/* = = = = = = = = = = = = = = = = = = = = = = = = = = = = = = = = = = = = = = = = = = These AnyInfoClientConnection methods contain no NWDir calls but they are called by the methodsthat do. To save space and tedium only their descriptions are shown here:- - - - - - - - - - - - - - - - - - - - - - - - - - - - - - - - - - - - - - - - - - - private void dispatchRequest() // called by AnyInfoClientConnection's run() method     * dispatchRequest() parses the client's request buffer to figure out what to do with it       and then calls whatever is needed to do the right thing.     * If the request is supposed to be handled in the client proxy (only REQ_GET_TREE_LIST       and REQ_GET_DB_LIST are handled here) the specified response is developed       and returned to the client.     * All other requests are forwarded to the appropriate AnyInfo access Application       fronting an AnyInfo database server to be serviced.      * All tree names, IP addresses, etc. needed to service the request are obtained        from the request buffer sent by the client applet. The client applet maintains        this information as it interacts with the user. private String iPAddress2String( byte[] adx )       * Converts a byte array TCP address value from a NWDir bean "Net Address" attribute         into a String. private String shuffleName4Bean( String ndsStyleName )       * Converts an NDS style distinguished name (e.g., OBJNAME.ORGUNIT.ORG) into an NWDir       bean style name (e.g., ORG\ORGUNIT\OBJNAME). public String sendReceive2AccessProxy ( String ipAddress, String request )       * Given an appropriate IP address sendReceive2AccessProxy() forwards a request         buffer to an AnyInfo access proxy application fronting an AnyInfo database         server somewhere on the network and recieves its response.       * The stream's printLn() and readLine() are synchronous calls and block automatically. void sendReplyAndFlush ( String proxyApp2ClientAppletBfr )       * Sends the response from the AnyInfo client proxy application to the      AnyInfo client Applet which initiated this connection. = = = = = = = = = = = = = = = = = = = = = = = = = = = = = = = = = = = = = = = = = = *//**************************************************************************getTreeList() - called by dispatchRequest()       * Obtains a list of tree names in an Enumeration and puts them into         a buffer for transmittal back to the AnyInfo client Applet.***************************************************************************/   public String getTreeList()   {String resultStr = new String();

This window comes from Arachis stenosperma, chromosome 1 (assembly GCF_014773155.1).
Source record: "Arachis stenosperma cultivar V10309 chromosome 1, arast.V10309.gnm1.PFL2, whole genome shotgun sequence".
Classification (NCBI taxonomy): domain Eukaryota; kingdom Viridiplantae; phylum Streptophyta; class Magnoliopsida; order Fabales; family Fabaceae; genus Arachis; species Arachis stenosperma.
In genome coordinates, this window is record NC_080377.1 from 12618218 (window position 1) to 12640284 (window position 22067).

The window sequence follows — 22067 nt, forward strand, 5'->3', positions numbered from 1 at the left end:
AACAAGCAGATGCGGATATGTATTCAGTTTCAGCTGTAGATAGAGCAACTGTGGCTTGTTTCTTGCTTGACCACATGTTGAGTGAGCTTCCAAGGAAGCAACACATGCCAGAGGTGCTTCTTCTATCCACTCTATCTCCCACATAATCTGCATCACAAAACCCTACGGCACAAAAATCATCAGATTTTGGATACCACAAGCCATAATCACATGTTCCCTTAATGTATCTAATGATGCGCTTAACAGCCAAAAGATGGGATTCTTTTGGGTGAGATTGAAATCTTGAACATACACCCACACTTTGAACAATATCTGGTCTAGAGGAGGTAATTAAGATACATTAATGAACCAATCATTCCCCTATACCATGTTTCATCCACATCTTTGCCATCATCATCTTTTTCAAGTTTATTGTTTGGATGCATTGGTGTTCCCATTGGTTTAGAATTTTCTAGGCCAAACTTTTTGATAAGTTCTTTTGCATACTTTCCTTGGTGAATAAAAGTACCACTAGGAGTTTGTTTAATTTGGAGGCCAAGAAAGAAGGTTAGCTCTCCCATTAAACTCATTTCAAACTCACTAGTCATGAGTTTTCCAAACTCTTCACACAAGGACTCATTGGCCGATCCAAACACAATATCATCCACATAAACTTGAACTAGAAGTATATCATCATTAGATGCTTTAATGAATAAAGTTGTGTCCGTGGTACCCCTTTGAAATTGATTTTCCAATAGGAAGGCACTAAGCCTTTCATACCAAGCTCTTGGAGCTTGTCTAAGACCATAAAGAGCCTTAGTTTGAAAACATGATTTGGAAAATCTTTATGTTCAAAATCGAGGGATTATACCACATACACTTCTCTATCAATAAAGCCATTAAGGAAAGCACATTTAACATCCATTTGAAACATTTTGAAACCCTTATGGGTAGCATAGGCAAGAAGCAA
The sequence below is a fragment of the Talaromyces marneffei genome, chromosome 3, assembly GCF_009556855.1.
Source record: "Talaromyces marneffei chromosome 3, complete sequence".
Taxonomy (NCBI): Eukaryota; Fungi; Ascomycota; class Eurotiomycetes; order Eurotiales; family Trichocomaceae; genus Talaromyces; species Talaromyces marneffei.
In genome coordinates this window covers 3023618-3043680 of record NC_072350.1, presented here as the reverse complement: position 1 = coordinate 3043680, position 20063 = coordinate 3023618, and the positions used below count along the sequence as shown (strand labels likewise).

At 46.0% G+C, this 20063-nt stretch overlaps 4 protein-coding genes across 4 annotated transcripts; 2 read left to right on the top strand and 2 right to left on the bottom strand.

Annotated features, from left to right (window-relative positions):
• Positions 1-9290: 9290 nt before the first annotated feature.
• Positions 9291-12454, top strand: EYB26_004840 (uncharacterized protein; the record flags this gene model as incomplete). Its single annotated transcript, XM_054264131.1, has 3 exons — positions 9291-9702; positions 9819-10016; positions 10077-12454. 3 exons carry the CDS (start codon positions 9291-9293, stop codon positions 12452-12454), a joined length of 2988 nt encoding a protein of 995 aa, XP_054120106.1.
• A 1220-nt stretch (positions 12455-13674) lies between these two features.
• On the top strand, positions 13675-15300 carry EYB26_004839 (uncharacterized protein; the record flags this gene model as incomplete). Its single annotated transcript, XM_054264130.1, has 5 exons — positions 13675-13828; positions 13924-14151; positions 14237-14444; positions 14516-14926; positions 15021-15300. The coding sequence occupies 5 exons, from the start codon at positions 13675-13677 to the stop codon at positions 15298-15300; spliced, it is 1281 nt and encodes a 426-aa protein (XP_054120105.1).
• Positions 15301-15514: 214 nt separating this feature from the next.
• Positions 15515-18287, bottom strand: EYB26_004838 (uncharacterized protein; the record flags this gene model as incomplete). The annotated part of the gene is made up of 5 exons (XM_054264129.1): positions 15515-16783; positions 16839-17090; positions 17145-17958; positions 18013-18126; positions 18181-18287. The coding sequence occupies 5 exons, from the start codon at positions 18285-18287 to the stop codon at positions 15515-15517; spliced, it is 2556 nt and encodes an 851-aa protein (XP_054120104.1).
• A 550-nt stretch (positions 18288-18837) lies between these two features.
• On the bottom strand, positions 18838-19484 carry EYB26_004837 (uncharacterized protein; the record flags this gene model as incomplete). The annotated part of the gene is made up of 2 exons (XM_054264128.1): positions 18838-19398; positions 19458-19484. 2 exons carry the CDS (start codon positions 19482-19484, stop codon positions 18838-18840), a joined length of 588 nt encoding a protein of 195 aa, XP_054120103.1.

4.
     /** NWDIR BEAN METHOD **/Enumeration treeList = nwDirBean.getTrees();while ( treeList.hasMoreElements() ){String name = (String)treeList.nextElement();    if( name != null)        resultStr = resultStr+name+BUFFER_ITEM_DLIMTER; } return(resultStr);  }/**************************************************************************setTreeName() - called by dispatchRequest() before it calls getBfr4AllAnyInfoObjList()* Creates an instance of the NWDir bean for this client connection.       * Sets the NWDir bean's context to the selected tree (the tree name is         sent to this application by the AnyInfo client Applet in response to         the users tree selection).***************************************************************************/   public void setTreeName(String theTreeName)   {       try        {String fullTreeName = NWDir.PREFIX+theTreeName;

5.  /** NWDIR BEAN METHOD **/    nwDirBean.setFullName(fullTreeName);    treeName = theTreeName;   }   catch(NWBeanException e)   {e.printStackTrace();}}/**************************************************************************getBfr4AllAnyInfoObjList() - called by dispatchRequest()* Obtains a list of all regular AnyInfo objects in the selected NDS tree and sequences through each one of them to make sure that each has a reference to an accessable database server object in the tree and that the server referenced by the server object is able to communicate.* If an AnyInfo object has a reference to a valid database server, the database name and administrator is then read from the object as well.* When complete, the buffer (a big String) will contain the database names,   their IP addresses, and administrator names for all of the AnyInfo objects   in the tree. This is the information needed by the client applet for   the user to make a database selection. The selected database's IP address is then sent along with all further queries database.* The client applet will retrieve the database subject names from the buffer and present them to the user so that a database can be selected.***************************************************************************/ public String getBfr4AllAnyInfoObjList( ) {String infoLists = new String("");